Editorial: Do Americans care enough to stop the carnage?
Sun., June 21, 2015
Another mass shooting. Another round of paralysis.
These all-too-common tragedies have come to produce paint-by-numbers responses. A young man walks into a church, participates in a Bible study session and mows down nine people.
It’s horrifying. Just like the last one.
It’s unthinkable. Just like the last one.
It will spark a dead-end debate. If we let it.
Americans numbed to these atrocities must shake it off. Sadly, even President Barack Obama seems resigned.
We’re trained to expect a stalemate after each mass shooting. We don’t look at the problem as cumulative, but over the past three decades, the toll has been sickening:
In 1984, a shooting at a McDonald’s in San Ysidro, California, left 21 dead and 19 wounded.
In 1986, a mail carrier went “postal” in Edmonds, Oklahoma, leaving 14 dead and six wounded.
In 1989, a gunman killed five and wounded 29 at a Stockton, California, school playground.
In 1990, a Jacksonville, Florida, man killed 10 and injured four after his car was repossessed.
In 1991, in Killeen, Texas, 22 restaurant patrons and workers were slain and 20 wounded.
In 1993, eight people were slain and six injured in a San Francisco office shooting.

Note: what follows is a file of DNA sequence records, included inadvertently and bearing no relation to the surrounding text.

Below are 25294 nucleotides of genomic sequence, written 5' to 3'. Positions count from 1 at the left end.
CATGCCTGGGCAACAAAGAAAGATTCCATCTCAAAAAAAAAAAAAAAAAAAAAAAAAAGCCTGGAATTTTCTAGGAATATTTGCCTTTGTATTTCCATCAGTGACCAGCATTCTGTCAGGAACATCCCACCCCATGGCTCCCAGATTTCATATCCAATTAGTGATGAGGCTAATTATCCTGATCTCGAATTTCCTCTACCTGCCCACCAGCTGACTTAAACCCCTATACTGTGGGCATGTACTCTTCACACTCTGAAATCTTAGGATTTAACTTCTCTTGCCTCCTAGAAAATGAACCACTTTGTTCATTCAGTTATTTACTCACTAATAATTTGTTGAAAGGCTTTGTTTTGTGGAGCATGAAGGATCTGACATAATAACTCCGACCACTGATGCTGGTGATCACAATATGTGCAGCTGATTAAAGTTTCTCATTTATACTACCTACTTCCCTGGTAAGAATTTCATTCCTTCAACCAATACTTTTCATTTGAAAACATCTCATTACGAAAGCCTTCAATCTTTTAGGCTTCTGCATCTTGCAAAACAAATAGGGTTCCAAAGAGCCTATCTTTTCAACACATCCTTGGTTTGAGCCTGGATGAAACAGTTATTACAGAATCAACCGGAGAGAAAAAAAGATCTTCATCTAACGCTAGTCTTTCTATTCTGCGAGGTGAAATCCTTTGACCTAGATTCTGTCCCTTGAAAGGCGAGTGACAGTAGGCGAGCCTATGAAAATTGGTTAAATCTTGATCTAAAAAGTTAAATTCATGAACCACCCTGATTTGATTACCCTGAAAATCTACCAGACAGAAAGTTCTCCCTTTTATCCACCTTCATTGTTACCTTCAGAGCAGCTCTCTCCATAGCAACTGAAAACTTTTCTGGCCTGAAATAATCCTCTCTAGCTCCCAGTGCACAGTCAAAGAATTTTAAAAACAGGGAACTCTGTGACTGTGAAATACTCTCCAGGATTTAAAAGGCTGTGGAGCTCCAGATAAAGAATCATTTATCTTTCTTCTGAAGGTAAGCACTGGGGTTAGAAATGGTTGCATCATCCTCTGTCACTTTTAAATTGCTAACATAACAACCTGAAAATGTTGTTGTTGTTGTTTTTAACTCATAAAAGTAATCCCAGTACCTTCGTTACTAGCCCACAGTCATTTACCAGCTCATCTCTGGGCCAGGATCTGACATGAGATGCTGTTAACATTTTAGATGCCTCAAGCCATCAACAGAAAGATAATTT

In 1994, four people were killed and 22 wounded at Fairchild Air Force Base.
In 1998, five were killed and 10 injured at a middle school in Jonesboro, Arkansas.
The next mass shooting was at Columbine High School in 1999, where 13 people were killed and 24 wounded. That paled in comparison to the 2007 massacre at Virginia Tech University, where 32 people died and 17 were injured.
But the tragedy that seemed to convince Americans that nothing would ever change occurred in 2012 at Sandy Hook Elementary in Connecticut, where 20 first-graders and six adults were systematically gunned down.
These 30 years of slaughter are uniquely American. It’s the kind of exceptionalism that ought to so shame citizens that they would never rest until substantive action were taken.
So each one of us must become the exception to the exception.
We are told to say something if we see something.
Dylann Roof’s friend saw something. Even took his gun away after a drunken rant against black people. But said nothing to authorities.
Roof’s alleged crime is not on him. We’re told a terrorist is the “other.” Foreign. Muslim. A stranger.
In reality, he’s next door. We know him (always a him). And, as with Roof, we notice a change in behavior, or hear talk of violence.
It’s time for an intervention, just as there would be if someone began talking about suicide.
We are told to live in fear, to arm ourselves, even in church. Hallelujah.
If American society as a whole cannot break its cycle of violence, as individuals we can. It’s not a matter of snitching. It’s a matter of caring.
Do we care?
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